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2020 Quincy

Domaine Trotereau
Discount Eligible $27.00
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Only about thirty-five growers produce wine in the tiny 200-hectare appellation of Quincy, which means you don’t see much of it in the U.S. market. It’s a shame, as cheerful, unoaked wine like this one happens to be the antidote to your post-holiday blues. Grown on pink limestone and sandy soil flecked with sparkly silex, the Sauvignon Blanc of Quincy is a little more plump than its neighbors in Reuilly and Sancerre. One glass has enough sunbeams to brighten and lengthen even the shortest winter days.


Technical Information
Wine Type: white
Vintage: 2020
Bottle Size: 750mL
Blend: Sauvignon Blanc
Appellation: Quincy
Country: France
Region: Loire
Producer: Domaine Trotereau
Winemaker: Pierre Ragon
Vineyard: 10.64 ha
Soil: Sandy, Silex, Pink Limestone
Farming: Lutte Raisonnée
Alcohol: 14.5%

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About The Region

Loire

map of Loire

The defining feature of the Loire Valley, not surprisingly, is the Loire River. As the longest river in France, spanning more than 600 miles, this river connects seemingly disparate wine regions. Why else would Sancerre, with its Kimmeridgian limestone terroir be connected to Muscadet, an appellation that is 250 miles away?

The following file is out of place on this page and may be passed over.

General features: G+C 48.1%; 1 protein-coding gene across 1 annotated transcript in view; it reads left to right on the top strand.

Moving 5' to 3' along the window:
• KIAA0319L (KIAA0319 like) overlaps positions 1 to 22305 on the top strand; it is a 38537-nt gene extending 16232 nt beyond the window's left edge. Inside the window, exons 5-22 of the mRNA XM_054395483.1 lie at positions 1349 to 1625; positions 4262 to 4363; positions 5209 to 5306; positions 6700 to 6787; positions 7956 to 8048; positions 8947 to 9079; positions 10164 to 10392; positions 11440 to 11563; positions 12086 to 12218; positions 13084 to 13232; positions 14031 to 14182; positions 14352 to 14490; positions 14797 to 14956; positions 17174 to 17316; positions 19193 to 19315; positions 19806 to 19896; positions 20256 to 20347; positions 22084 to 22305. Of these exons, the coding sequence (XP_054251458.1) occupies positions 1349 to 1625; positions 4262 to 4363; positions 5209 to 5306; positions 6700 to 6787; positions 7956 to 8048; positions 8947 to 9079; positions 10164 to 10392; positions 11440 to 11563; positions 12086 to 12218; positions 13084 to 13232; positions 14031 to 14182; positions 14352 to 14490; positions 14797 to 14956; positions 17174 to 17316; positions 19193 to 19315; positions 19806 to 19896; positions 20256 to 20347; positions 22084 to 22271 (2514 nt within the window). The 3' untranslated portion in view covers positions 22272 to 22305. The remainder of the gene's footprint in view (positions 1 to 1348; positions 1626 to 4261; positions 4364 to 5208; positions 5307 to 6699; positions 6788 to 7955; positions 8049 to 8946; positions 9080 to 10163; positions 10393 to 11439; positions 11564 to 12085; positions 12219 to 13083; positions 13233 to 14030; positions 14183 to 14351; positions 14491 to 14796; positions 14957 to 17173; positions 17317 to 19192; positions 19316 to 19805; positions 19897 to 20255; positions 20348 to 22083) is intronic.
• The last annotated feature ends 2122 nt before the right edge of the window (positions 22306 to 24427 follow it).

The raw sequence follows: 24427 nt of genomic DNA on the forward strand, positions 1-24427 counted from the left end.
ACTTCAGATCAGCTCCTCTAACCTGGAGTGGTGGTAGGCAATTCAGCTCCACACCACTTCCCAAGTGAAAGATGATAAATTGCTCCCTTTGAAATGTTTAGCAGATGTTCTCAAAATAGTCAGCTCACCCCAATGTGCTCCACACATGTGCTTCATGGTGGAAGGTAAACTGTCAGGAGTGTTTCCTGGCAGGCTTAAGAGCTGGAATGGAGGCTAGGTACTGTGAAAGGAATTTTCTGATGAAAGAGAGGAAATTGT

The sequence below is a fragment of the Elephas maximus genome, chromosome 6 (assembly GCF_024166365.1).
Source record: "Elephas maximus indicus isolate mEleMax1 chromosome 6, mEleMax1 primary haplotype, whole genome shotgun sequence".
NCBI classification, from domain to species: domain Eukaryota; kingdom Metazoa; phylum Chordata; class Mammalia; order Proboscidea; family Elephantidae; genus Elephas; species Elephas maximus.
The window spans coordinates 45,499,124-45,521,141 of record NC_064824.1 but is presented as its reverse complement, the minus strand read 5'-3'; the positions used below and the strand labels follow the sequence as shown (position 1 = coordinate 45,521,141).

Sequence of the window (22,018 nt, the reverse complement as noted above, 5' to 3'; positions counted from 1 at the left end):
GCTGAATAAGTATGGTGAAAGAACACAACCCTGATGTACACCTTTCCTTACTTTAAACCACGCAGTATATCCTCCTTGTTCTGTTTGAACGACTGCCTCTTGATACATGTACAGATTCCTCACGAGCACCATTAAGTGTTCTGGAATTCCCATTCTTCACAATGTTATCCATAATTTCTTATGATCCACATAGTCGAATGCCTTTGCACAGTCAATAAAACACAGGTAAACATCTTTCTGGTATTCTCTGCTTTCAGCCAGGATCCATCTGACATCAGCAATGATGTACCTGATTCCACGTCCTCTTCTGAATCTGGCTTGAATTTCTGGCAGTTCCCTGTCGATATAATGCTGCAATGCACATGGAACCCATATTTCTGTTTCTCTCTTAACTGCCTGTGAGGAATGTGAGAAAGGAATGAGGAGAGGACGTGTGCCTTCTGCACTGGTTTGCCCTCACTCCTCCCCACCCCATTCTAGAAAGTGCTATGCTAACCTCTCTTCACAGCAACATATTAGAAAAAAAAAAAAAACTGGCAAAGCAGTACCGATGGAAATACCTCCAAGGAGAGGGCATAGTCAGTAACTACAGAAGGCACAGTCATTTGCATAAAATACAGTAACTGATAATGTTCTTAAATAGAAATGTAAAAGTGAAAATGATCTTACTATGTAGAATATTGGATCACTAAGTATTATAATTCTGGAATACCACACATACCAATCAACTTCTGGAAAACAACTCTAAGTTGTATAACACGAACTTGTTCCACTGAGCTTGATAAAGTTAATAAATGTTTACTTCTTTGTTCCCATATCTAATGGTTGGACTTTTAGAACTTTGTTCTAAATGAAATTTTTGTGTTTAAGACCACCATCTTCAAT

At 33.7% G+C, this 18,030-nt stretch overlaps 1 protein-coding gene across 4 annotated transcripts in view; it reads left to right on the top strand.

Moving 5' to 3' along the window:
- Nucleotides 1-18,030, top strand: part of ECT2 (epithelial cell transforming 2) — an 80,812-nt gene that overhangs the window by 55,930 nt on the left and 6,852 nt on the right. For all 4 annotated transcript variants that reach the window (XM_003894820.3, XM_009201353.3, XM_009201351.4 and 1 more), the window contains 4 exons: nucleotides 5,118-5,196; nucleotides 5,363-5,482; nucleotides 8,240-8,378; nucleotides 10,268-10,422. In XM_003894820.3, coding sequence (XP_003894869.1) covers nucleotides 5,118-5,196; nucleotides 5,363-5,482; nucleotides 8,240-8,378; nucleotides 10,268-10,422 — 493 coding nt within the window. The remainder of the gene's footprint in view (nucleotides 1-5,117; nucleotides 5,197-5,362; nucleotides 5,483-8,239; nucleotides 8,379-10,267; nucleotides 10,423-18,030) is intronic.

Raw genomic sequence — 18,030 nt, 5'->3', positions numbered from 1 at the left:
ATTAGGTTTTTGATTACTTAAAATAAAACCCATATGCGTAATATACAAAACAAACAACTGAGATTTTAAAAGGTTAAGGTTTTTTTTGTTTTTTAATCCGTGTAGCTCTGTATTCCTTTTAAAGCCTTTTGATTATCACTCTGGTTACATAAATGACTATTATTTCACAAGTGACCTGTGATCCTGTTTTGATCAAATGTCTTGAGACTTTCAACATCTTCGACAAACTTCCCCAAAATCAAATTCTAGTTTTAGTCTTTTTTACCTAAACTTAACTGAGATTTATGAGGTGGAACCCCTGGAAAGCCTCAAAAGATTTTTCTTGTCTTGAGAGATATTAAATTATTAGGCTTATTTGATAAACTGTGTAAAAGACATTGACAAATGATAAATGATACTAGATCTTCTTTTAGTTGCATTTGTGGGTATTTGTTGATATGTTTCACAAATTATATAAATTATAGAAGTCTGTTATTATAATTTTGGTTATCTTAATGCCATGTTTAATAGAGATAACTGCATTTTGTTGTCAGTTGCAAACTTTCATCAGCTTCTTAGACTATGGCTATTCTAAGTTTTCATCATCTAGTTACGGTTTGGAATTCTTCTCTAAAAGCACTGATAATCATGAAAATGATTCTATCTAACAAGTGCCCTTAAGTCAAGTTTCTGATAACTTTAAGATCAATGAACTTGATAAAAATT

Secondary in relevance to the historical, climatic, environmental, and cultural importance of the river are the wines and châteaux of the Jardin de la France. The kings and nobility of France built many hundreds of châteaux in the Loire but wine preceded the arrival of the noblesse and has since out-lived them as well.

Diversity abounds in the Loire. The aforementioned Kimmderidgian limestone of Sancerre is also found in Chablis. Chinon, Bourgueil, and Saumur boast the presence of tuffeau, a type of limestone unique to the Loire that has a yellowish tinge and a chalky texture. Savennières has schist, while Muscadet has volcanic, granite, and serpentinite based soils. In addition to geologic diversity, many, grape varieties are grown there too: Cabernet Franc, Chenin Blanc, Sauvignon Blanc, and Melon de Bourgogne are most prevalent, but (to name a few) Pinot Gris, Grolleau, Pinot Noir, Pineau d’Aunis, and Folle Blanche are also planted. These myriad of viticultural influences leads to the high quality production of every type of wine: red, white, rosé, sparkling, and dessert.

Like the Rhône and Provence, some of Kermit’s first imports came from the Loire, most notably the wines of Charles Joguet and Château d’Epiré—two producers who are featured in Kermit’s book Adventures on the Wine Route and with whom we still work today.

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Inspiring Thirst

I want you to realize once and for all: Even the winemaker does not know what aging is going to do to a new vintage; Robert Parker does not know; I do not know. We all make educated (hopefully) guesses about what the future will bring, but guesses they are. And one of the pleasures of a wine cellar is the opportunity it provides for you to witness the evolution of your various selections. Living wines have ups and downs just as people do, periods of glory and dog days, too. If wine did not remind me of real life, I would not care about it so much.

Inspiring Thirst, page 171